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36

APRIL 2016

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THE FOREIGN SERVICE JOURNAL

W

hen I retired from the Senior

Foreign Service in 2004, after

a 38-year career, I vowed

that I would only return to

full-time work if I could “do

good.” An opportunity to

do just that came in August

2007, when I accepted an

offer to become executive

director for migration and refugee services at the U.S. Confer-

ence of Catholic Bishops.

In that position, which I held until February 2015, I man-

aged the world’s largest nongovernmental resettlement agency.

The Office of Migration and Refugee Services has a budget of

more than $80 million, a staff of 106, and more than 80 affiliate

resettlement offices across the United States.

MRS, as I will refer to it here, is one of nine faith-based and

secular organizations that partner with the State Department and

the Department of Health and Human Services to resettle and

assist refugees. To give you an idea of how vital its work is, I’ll note

that of the 70,000 refugees the U.S. government admitted in 2014,

MRS resettled more than 16,000—nearly a quarter of the total.

Pitching In

to Do Vital Work

FOCUS

ON HUMANITARIAN DIPLOMACY

The process begins overseas when the Office of the United

Nations High Commissioner for Refugees interviews a prospec-

tive refugee and determines that he or she meets the criteria

to be designated a refugee, and can neither return home nor

remain in the country of asylum. Candidates approved for

resettlement in a third country must undergo an extensive series

of clearances and multiple security checks, which typically take

between 18 and 24 months for those coming to the United States.

Only then may the refugee travel to the country of referral.

Of the millions of refugees in camps and urban areas around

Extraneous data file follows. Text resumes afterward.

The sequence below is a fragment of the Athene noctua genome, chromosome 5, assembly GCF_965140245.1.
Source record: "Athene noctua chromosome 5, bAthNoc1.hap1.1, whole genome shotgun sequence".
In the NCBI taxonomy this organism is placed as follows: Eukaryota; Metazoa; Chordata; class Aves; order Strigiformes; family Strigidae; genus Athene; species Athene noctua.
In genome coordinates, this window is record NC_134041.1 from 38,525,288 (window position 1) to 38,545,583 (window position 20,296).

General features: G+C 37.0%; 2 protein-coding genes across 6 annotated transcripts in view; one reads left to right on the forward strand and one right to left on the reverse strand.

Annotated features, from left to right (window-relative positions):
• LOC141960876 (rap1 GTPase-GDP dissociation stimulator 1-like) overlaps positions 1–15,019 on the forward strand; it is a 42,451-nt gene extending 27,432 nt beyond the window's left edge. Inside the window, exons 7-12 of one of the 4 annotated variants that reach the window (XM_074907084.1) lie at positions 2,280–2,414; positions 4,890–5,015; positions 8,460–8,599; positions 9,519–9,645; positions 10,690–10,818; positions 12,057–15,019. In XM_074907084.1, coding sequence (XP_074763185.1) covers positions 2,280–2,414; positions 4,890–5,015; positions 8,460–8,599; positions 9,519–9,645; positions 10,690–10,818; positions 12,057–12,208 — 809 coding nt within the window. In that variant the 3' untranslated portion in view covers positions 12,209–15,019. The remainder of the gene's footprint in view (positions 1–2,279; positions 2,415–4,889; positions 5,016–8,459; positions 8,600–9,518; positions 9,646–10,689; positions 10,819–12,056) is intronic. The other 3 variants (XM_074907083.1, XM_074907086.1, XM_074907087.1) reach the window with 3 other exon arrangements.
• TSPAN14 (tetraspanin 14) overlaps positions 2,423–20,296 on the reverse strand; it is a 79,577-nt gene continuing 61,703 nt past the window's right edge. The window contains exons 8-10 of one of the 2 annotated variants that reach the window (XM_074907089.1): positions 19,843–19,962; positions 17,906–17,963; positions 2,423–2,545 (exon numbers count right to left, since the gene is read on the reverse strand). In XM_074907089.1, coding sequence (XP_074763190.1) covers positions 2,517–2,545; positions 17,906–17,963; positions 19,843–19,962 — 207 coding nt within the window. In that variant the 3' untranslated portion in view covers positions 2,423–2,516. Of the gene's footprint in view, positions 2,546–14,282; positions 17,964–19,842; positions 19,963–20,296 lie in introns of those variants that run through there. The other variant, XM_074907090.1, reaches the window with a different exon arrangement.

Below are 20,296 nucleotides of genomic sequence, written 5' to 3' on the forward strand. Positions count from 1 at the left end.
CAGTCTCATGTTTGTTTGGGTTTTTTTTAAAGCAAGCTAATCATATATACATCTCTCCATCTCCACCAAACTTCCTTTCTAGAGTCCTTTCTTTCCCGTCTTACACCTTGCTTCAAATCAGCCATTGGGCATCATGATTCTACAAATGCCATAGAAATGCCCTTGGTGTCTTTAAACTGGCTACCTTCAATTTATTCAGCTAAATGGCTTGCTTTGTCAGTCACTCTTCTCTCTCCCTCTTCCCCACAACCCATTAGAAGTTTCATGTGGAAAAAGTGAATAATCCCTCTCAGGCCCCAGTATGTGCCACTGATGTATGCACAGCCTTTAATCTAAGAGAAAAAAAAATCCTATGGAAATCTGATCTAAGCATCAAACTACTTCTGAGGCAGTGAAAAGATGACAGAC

the world, only about 1 percent may be selected for resettlement

each year.

Work on Many Fronts at Home and Abroad

It was clear to me frommy first day on the job at MRS that

I had entered an incredible world of exceptionally dedicated,

hard-working professionals who are totally committed to the

best interest of refugees. This world included my immediate

colleagues at MRS and contacts and colleagues from the broader

refugee resettlement community, including the network of U.S

government agencies and offices. The role of all of these players

in refugee work is not just to protect refugees, but to offer them

hope and a second chance at a normal life.

My responsibilities at MRS encompassed several areas. First

and foremost was managing our headquarters and its affiliates

so we could continue to process refugees for resettlement fairly,

efficiently and cost-effectively. During my tenure, our budget

increased from $50 million to $80 million, primarily for program-

matic increases to assist refugees at higher levels of allowance,

something for which we had vigorously advocated.

A distinguished ambassador describes work in the world of refugee resettlement.

BY JOHNNY YOUNG

Johnny Young retired from the Senior Foreign Service in

2004 with the rank of Career Ambassador, after serving

as chief of mission in Sierra Leone, Togo, Bahrain and

Slovenia, among many other Foreign Service assignments.

From 2007 to 2015 Ambassador Young was the executive director of the

Migration and Refugee Services Office for the U.S. Conference of Catholic

Bishops.